Netherlands Vs. Other Countries in Sustainable Development Goals

Manners, David. “The State of Gender Equality Across Europe”. Electronics Weekly, 10 March 2020,

After looking at the report for the Netherlands I immediately went to check out Sweden, I knew it would be ranked number 1, and it was. I was surprised I didn’t find more green goals, only four, but the Netherlands only has one so that fits. They have one green goal in common, No Poverty, and two red goals in common, climate action and responsible consumption and production. I was surprised at these red goals, the northern European countries are ones that you tend to think are taking climate change seriously and doing well on environmental matters. Upon further investigation the biggest barriers for climate action for both Sweden and the Netherlands is energy related Co2 emissions and CO2 emissions embodied in imports. They also share red indicators on the responsible consumption and production goal. To me, it was surprising when compared to a country like Vietnam who has achieved the climate action and responsible consumption and production goal, who I don’t think of as being especially eco-friendly but then you think about Vietnam’s 261.9 billion GDP vs 907.1 billion for the Netherlands and 530.9 billion for Sweden and maybe there’s something there- it may not be that Sweden and the Netherlands aren’t doing anything or are bad about electronic waste and CO2 emissions, but they just have so much more, that it takes more time and more resources to get to the same place Vietnam is at now. There are other countries like Zambia, Senegal, and Sierra Leone in which climate action and responsible consumption are their only two green goals.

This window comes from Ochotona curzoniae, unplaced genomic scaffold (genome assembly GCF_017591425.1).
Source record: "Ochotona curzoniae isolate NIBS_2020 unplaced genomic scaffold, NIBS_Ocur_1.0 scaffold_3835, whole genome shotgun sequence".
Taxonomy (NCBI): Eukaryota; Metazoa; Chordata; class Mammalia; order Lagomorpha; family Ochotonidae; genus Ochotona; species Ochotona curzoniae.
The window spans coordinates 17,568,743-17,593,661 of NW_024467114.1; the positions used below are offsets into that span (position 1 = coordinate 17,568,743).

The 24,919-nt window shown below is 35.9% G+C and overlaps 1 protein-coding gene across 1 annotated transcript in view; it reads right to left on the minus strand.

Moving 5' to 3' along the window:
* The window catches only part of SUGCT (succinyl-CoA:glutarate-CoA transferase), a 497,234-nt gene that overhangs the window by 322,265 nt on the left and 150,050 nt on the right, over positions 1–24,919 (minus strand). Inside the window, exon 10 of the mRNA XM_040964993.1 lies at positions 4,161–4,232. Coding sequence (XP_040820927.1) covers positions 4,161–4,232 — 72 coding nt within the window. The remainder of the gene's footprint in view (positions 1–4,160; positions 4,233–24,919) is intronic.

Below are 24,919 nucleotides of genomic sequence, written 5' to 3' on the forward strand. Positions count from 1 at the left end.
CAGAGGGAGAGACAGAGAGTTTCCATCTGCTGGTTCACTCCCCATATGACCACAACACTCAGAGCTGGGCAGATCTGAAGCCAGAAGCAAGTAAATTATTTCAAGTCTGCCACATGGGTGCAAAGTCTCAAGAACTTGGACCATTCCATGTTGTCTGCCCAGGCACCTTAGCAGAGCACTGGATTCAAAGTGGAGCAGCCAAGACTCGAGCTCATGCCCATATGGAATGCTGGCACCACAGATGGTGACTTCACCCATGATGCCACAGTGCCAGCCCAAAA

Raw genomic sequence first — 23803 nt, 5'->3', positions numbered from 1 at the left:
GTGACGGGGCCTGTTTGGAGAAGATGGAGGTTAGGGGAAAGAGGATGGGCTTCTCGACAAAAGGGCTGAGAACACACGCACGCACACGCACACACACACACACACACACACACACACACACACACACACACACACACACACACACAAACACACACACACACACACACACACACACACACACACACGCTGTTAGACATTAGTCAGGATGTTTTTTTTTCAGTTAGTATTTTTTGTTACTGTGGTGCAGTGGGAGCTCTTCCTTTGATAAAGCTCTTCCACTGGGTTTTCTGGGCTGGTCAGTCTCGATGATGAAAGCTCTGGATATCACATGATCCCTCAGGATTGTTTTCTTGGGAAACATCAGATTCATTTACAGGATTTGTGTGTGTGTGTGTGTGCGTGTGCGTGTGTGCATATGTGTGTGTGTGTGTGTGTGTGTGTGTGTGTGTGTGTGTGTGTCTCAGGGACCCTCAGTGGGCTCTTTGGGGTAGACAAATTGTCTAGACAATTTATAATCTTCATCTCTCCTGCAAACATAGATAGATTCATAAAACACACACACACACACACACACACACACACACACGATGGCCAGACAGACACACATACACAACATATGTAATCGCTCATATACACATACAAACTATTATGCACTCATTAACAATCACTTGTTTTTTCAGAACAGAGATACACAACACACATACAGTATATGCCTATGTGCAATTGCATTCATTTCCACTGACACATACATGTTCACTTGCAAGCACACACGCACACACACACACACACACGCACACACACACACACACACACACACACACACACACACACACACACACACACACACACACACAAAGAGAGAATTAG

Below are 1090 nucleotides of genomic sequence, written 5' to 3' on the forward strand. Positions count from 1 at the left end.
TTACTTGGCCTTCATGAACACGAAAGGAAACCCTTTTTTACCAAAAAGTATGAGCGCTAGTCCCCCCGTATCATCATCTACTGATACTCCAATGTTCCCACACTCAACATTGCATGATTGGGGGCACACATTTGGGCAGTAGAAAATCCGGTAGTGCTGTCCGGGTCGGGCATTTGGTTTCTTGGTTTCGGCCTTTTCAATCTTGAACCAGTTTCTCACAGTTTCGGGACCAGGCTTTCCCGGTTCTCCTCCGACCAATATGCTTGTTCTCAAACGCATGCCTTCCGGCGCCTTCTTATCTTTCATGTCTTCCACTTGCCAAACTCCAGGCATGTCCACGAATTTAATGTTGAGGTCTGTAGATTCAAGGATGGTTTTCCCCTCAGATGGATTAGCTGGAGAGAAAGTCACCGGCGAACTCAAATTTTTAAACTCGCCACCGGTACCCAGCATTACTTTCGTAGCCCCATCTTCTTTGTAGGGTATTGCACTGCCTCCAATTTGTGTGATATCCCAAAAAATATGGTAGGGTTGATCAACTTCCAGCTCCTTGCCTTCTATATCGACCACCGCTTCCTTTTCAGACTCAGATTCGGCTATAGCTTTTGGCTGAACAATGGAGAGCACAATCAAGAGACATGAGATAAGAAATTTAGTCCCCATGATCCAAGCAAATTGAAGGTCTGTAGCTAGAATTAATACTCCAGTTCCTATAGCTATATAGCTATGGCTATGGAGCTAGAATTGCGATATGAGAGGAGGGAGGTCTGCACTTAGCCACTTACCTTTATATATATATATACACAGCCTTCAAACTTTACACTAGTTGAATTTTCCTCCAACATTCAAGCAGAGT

Very few countries have a green “gender equality” goal, and honestly, I don’t see too many more countries jumping on the gender equality band wagon anytime soon- at least to make it a green goal- yellow, maybe. For the Netherlands, it says the number of women in parliament and the gender wage gap are negatively affecting the Netherlands’ score for this goal which is very similar to other countries.

I found lots of developed nations that had a green, zero poverty goal, also had a red or orange no hunger goal, so that seemed odd but if you look at the indicators, it’s because most people don’t have a mostly vegetarian diet and the level of obesity is higher than than they would like. This seems like a interesting indicator- I don’t know that I would subscribe a lowered obesity rate as an overall goal or look at that as part of a “no hunger” goal.


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